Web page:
Who doesn't dream of owning a second home at the beach? Well, in the early 1960s, it was a snap even for the working class. For as little as $590 down and $73 a month, you could walk into Macy's and leave with a fully furnished house. All you needed to move in was a key and some groceries. Each house came complete with furniture, appliances, a45-piece Melmac dinner service, plastic glasses, and fifty pieces of stainless-steel flatware, plus towels, napkins, placemats, beds, pillows and sheets, even toothbrushes. The homes also promised low maintenance with redwood siding and interior paneling that never needed painting and had lifetime guarantees. In Leisurama, author Paul Sahre uncovers the mystery of this legendary slice of architectural Americana and lovingly documents its forty-year history with a treasure trove of text, photographs, historical documentation, and oral histories.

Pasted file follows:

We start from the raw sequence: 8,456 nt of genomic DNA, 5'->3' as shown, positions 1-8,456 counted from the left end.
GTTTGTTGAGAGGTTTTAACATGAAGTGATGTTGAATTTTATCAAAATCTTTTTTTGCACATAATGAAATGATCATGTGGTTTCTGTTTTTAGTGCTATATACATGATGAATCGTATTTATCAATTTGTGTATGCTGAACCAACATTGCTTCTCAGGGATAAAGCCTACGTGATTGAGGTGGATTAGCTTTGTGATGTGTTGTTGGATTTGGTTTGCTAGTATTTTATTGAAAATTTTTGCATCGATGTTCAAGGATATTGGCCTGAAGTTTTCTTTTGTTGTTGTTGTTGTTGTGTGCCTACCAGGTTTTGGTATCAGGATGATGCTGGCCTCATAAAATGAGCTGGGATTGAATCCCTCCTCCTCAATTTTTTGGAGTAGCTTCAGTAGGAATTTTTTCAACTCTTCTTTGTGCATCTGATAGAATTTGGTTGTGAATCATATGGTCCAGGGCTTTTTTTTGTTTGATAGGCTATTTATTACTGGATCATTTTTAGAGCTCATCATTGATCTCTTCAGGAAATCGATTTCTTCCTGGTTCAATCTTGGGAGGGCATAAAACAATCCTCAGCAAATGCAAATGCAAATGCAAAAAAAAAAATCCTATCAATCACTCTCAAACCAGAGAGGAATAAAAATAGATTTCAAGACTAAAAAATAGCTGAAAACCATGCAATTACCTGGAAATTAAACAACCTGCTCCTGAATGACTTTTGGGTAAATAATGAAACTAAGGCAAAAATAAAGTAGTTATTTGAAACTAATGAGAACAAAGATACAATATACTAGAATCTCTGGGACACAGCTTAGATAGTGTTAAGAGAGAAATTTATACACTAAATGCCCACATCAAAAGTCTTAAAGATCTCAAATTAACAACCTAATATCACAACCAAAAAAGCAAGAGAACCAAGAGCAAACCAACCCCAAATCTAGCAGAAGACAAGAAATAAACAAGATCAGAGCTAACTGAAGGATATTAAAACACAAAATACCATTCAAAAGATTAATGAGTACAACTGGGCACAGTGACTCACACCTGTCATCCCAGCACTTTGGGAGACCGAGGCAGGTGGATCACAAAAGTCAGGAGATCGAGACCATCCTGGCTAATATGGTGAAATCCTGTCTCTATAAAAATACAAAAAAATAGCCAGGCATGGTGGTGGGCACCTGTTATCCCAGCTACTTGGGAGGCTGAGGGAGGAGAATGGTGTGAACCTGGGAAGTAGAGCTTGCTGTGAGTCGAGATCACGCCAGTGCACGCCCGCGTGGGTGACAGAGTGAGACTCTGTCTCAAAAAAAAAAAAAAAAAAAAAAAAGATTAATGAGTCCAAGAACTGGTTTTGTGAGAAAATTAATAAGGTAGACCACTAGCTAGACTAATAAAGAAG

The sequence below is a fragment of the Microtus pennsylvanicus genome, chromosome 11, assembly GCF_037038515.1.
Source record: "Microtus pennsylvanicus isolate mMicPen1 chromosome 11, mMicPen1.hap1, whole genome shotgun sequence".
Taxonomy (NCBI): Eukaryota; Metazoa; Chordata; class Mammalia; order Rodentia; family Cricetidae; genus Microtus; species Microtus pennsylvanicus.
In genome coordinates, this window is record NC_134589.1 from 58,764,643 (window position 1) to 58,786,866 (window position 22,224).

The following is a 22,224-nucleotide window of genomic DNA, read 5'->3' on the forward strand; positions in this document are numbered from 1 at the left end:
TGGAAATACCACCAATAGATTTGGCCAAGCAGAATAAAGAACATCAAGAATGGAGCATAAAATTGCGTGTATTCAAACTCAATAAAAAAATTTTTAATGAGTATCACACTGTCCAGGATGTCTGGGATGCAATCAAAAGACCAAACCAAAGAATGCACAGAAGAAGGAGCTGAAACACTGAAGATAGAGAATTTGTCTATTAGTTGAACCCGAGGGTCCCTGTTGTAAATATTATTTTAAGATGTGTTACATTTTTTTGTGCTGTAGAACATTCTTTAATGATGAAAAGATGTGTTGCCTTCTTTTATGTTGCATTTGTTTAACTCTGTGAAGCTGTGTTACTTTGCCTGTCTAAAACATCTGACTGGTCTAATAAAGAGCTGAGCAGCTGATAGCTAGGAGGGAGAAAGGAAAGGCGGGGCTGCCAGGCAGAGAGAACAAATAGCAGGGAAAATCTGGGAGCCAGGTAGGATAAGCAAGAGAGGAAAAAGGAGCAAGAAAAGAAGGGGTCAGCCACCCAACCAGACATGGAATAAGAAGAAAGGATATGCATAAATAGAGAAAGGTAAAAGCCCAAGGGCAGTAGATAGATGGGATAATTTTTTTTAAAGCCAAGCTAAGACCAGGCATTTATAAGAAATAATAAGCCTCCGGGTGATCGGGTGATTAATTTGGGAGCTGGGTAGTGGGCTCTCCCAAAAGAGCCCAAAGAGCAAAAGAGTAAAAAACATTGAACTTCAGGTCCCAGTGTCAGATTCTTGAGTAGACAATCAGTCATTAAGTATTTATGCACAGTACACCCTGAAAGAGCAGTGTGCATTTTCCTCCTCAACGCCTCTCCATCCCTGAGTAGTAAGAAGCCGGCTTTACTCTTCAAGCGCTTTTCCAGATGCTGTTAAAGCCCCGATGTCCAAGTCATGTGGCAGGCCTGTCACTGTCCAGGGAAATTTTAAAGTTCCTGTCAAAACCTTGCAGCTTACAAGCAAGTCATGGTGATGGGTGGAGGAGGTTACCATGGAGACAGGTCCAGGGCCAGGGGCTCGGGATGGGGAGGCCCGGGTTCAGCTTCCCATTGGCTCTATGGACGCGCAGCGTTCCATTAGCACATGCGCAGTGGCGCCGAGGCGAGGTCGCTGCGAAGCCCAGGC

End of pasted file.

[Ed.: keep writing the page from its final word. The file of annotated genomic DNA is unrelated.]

Two hundred and fifty Leisurama houses were built at Culloden Shores in Montauk, Long Island. Most of thehomes have since been converted to year-round occupancy, and with very few exceptions, all have been enlarged andredecorated, while the once barren shore is now forested. In a sweet paradox, these once very affordable homes thatwere looked down upon by more well-to-do neighbors are now desirable and expensive, even "collectable." Their richlegacy lives on in the affordable pages of Leisurama.